Flowerpot Christmas

Steve Bender, aka The Grumpy Gardener, suggested more information about greenbrier (Smilax rotundifolia) and reminded me there are some varieties that have less thorns. I have long thought this plant has strong merit as a landscape plant. Growing up, I really hated this plant because it was always ripping my clothes when I was hunting, or scratching my arms and legs as I ran through the edges of the woods looking for plants. But then I discovered how tasty the young growing shoots are, raw in a salad, or steamed with Italian dressing. Or in a quiche. Or fried, on a hamburger.

Greenbrier slowly became one of my all time favorite plants. Yes, it does have thorns. But it is tough, stays green for most of the year, will grow just about anywhere and is beautiful when allowed to grow up into a tree. Unlike roses, which also have tenacious thorns, greenbrier doesn't have to be coddled. I've seen it in northern Missouri in rich bottomland with leaves nearly as big as your face and very few thorns. The tough, leathery, shiny green leaves are quite stunning. It's not a plant you like weeding up your flower bed as it has deep roots and if you don't see it in time when you're weeding, you will let out a loud, "OUCH!" But in the right location, this is an amazing plant. Someone should hybridize or select out the better attributes of this plant as it has commercial value.

It's cousin, another Smilax is Sarsaparilla root (you know it as one of the ingredients in root beer), is a medicinal plant that is said to remove toxins from the bowels, reduce inflammation from the blood, urinary system, skin and liver. That's how root beer started out, as a good-for-everything tonic, then later evolved into being a soft drink. Sarsaparilla was the start of that, the cousin of our sometimes despised native greenbrier.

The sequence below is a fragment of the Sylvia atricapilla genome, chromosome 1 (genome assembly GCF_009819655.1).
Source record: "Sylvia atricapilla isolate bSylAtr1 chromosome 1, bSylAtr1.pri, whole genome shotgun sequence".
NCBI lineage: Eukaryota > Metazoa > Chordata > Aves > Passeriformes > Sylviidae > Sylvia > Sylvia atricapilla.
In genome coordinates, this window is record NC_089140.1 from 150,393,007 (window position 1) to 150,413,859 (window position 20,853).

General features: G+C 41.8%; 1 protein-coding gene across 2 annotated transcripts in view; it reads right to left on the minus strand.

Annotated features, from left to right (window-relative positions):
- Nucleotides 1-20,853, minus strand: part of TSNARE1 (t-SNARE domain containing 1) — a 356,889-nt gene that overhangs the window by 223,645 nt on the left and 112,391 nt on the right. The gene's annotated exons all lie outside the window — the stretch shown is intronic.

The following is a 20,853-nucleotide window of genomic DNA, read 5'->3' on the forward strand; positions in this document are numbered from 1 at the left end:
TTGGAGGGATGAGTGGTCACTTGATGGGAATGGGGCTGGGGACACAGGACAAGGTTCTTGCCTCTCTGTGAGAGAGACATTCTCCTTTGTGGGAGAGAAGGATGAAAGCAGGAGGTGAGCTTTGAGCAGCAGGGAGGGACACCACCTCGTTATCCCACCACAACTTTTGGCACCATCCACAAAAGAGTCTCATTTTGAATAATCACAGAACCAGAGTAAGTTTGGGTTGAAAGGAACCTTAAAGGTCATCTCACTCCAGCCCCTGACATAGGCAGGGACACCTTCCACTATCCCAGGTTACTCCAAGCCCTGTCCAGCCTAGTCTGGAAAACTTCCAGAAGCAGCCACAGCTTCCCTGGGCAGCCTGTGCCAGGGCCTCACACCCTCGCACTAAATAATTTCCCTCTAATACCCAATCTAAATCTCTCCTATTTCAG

I almost forgot to post the photos of the flower pot nativity I found in Texas last summer. It was at a clay pot factory and I thought the animals were especially interesting. And the camel! All it needs is some greenbrier growing around the whole scene, but of course the flowerpot donkey would eat it! Wildlife loves greenbrier and so do I.

Happy Holidays, however you choose to celebrate them. We're getting freezing rain at the moment and there's a pot of vegetable soup simmering on the stove.


compost in my shoe said...

Walking around the woods in rural SC, I had my bloody moments with Smilax, but to this day love this plant. Those roots are amazing. See them washed up on the beaches here all the time. The root masses are pure art.

Happy Holidays from Charleston, SC!

Grumpy Gardener said...

If you like the way Smilax looks, but don't like the thorns, try Jackson vine (Smilax smallii), which was named for Stonewall Jackson. It has glossy evergreen leaves, attractive clusters of blue-black berries, and its thorns are only around the base of the vine and not up on the stems. Many homes in Alabama train this vine over bay windows and around the front door. I think you can order it from Woodlanders in South Carolina. Check it out!

Taylor said...

Wow! That nativity is out of control. Where do you store that?